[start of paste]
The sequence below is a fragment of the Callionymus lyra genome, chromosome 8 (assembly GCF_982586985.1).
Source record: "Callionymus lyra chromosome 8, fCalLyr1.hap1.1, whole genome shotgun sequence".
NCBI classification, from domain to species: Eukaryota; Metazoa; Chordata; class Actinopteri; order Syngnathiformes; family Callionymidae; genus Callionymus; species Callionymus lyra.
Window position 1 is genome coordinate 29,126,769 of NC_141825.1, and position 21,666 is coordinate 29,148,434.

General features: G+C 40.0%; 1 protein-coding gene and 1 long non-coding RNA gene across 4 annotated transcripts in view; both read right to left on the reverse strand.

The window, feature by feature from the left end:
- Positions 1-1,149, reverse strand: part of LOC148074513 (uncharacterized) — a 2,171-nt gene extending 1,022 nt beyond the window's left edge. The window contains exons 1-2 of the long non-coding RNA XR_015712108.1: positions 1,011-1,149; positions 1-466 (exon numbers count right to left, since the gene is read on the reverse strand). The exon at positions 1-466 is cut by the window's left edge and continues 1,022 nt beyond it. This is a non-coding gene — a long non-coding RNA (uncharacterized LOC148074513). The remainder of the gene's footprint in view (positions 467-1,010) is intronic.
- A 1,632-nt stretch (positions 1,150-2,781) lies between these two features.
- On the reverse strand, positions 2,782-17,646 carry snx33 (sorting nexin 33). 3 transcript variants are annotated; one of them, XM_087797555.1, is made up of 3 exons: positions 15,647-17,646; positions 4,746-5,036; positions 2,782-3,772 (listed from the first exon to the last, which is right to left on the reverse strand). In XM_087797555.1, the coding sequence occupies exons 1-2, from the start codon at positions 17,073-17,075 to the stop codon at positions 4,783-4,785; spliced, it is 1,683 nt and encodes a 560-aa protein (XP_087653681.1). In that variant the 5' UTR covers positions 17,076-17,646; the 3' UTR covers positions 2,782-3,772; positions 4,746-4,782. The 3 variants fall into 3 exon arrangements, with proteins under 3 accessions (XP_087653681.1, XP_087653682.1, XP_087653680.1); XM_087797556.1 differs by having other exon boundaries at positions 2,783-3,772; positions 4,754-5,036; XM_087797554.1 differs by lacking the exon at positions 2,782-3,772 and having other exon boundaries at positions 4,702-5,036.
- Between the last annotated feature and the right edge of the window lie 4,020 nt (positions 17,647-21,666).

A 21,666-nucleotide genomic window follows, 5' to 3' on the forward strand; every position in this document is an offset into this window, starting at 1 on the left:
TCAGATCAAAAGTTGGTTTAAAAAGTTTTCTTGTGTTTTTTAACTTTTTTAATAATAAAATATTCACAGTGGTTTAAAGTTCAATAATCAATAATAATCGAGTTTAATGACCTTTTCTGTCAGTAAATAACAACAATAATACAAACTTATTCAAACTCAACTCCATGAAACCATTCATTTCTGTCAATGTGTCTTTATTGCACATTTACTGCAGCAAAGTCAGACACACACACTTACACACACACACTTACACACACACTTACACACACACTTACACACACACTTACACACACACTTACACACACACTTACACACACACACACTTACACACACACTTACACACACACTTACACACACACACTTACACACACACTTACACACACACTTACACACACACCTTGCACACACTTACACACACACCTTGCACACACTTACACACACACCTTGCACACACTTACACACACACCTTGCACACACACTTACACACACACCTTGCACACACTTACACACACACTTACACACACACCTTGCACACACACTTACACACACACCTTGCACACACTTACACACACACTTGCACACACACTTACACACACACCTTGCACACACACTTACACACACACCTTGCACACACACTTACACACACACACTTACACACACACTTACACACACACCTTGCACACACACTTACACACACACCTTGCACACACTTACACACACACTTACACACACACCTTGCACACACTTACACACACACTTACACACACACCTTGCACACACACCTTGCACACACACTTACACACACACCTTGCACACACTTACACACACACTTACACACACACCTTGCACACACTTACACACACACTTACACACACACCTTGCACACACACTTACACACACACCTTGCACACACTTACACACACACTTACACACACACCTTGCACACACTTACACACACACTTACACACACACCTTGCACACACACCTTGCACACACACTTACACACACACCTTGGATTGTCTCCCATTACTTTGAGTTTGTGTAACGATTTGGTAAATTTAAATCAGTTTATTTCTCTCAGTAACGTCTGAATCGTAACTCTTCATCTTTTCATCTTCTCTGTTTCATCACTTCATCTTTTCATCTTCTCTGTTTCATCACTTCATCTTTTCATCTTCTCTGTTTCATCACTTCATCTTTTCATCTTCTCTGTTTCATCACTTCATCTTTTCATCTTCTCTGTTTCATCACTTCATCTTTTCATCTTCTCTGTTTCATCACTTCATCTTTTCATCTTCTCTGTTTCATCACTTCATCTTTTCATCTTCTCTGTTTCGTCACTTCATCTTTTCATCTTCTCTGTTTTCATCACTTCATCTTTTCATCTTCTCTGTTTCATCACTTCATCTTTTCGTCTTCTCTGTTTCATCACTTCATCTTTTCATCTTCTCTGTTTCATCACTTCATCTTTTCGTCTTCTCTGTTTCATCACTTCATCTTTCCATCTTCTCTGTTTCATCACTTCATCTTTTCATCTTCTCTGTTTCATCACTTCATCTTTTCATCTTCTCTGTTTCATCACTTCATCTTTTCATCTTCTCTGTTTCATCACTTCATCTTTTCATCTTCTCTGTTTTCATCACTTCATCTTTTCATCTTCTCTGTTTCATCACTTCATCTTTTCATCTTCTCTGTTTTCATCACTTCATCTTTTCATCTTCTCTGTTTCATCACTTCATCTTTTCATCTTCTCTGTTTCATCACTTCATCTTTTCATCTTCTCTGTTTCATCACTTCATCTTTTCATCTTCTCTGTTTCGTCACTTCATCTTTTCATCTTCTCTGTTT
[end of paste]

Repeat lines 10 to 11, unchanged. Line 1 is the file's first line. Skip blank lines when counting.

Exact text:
- Between the last annotated feature and the right edge of the window lie 4,020 nt (positions 17,647-21,666).

A 21,666-nucleotide genomic window follows, 5' to 3' on the forward strand; every position in this document is an offset into this window, starting at 1 on the left: